Case Studies

Benefits of Low Emission Development Strategies

The Case of Clean Energy Policies in Bangladesh

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As a low-lying country situated in one of the world’s largest river deltas, Bangladesh is highly vulnerable to the consequences of climate variability and change. The country is the eighth most populous in the world and one of the most densely populated. Almost one third of its people live below the poverty line, and only about 60% of the population has access to electricity. At the same time, Bangladesh is coping with a serious energy crisis as a result of sluggish growth in energy supplies and intense expansion of energy demand. Furthermore, challenges associated with urbanization (especially in Dhaka, Chittagong and Khulna metropolitan areas) have led to concerns over livable environments, with problems relating to air pollution, noise pollution, and waste disposal, among others.

Within this context, Bangladesh has taken a leadership role in addressing climate change adaptation and mitigation through the national Bangladesh Climate Change Strategy and Action Plan 2009, which outlines its LEDS.


This paper builds on work conducted under USAID’s CCEB program. The program aims to enhance capacity for LEDS in Bangladesh and help policy-makers understand the potential of clean energy development to expand (not replace) the country’s existing capacity, considering both immediate impacts on greenhouse gas reductions and consumer electricity prices. As part of CCEB, ICF developed a bottom-up, scenario-based model of the Bangladesh power sector called the Power Sector Policy Analysis Model (PSPAM). It was developed using detailed plant-level data on the Bangladesh power sector. A key source of data for this case study was the Power System Master Plan (PSMP), which describes Bangladesh’s road map for energy policy and power expansion based on future energy demand projections and supply options. PSPAM uses bottom-up emission estimates, along with cost and performance data for the power sector, to analyze system generation costs, capacity, and fuel mix, power prices, and power sector subsidy levels, as well as carbon dioxide (CO2) emissions. PSPAM allows policy-makers to focus on high-level results across multiple scenarios that are relevant for policy discussions.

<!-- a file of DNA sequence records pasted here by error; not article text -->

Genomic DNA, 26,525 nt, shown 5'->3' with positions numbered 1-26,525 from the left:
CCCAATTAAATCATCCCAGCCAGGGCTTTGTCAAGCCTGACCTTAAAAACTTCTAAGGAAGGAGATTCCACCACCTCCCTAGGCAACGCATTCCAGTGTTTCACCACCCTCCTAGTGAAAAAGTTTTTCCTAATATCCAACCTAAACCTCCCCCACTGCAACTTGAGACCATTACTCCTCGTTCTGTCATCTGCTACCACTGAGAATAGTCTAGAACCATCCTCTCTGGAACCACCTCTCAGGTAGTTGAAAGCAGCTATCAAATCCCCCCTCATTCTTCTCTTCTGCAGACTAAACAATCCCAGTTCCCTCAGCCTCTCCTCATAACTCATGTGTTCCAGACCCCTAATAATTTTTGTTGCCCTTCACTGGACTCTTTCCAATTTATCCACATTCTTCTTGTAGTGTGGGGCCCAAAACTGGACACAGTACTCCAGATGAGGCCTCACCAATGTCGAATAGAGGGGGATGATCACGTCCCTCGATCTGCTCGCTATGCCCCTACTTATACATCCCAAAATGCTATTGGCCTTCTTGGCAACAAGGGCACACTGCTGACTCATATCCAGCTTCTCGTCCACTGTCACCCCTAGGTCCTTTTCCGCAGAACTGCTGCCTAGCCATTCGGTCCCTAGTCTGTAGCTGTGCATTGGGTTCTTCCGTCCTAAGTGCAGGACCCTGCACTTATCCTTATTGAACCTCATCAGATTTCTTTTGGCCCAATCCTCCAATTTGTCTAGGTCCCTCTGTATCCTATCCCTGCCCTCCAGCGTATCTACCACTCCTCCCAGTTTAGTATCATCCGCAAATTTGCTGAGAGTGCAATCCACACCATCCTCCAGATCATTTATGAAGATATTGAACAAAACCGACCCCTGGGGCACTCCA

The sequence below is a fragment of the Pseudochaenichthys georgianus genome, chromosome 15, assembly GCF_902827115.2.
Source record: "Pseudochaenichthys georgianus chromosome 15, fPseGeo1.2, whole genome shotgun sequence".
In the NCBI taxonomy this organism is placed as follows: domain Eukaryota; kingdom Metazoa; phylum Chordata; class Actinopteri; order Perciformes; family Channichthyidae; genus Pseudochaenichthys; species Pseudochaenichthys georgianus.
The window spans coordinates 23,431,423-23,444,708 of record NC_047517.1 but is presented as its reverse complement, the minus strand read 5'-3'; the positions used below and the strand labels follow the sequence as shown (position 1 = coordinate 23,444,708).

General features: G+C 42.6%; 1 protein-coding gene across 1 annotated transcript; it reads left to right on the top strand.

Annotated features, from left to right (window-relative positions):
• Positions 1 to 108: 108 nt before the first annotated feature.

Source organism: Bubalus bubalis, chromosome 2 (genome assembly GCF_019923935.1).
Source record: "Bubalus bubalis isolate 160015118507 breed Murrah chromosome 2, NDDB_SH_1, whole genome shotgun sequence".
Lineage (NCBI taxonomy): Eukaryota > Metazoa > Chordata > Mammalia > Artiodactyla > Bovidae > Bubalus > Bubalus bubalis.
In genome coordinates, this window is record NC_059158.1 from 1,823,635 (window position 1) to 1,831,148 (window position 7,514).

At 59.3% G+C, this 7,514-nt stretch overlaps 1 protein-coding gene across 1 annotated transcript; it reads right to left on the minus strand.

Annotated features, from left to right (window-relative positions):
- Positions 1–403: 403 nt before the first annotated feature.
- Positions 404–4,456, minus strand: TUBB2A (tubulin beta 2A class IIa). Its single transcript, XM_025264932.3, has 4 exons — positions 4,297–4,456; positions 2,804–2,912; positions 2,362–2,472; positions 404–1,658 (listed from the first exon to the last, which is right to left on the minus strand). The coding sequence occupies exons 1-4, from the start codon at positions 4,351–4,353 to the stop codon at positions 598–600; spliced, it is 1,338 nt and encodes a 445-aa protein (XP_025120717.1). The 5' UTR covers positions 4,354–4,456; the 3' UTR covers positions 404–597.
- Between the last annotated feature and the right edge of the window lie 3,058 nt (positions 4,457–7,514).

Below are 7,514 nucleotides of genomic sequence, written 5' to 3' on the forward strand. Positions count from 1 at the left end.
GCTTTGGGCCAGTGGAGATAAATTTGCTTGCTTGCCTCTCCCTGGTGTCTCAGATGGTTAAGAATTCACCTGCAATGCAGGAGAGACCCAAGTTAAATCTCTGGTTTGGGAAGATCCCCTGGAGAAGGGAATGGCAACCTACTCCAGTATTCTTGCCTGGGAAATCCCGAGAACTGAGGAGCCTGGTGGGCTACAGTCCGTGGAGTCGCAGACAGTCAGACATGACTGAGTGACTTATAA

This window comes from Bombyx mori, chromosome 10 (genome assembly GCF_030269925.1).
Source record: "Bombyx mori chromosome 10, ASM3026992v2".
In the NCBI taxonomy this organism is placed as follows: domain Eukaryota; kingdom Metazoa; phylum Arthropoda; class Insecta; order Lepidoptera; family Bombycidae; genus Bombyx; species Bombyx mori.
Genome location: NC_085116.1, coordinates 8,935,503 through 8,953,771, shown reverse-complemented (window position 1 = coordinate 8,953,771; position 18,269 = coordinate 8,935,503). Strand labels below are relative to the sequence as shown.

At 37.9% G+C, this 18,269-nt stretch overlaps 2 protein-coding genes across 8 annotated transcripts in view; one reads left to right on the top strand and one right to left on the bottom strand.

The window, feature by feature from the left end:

By Dr. Bansari Saha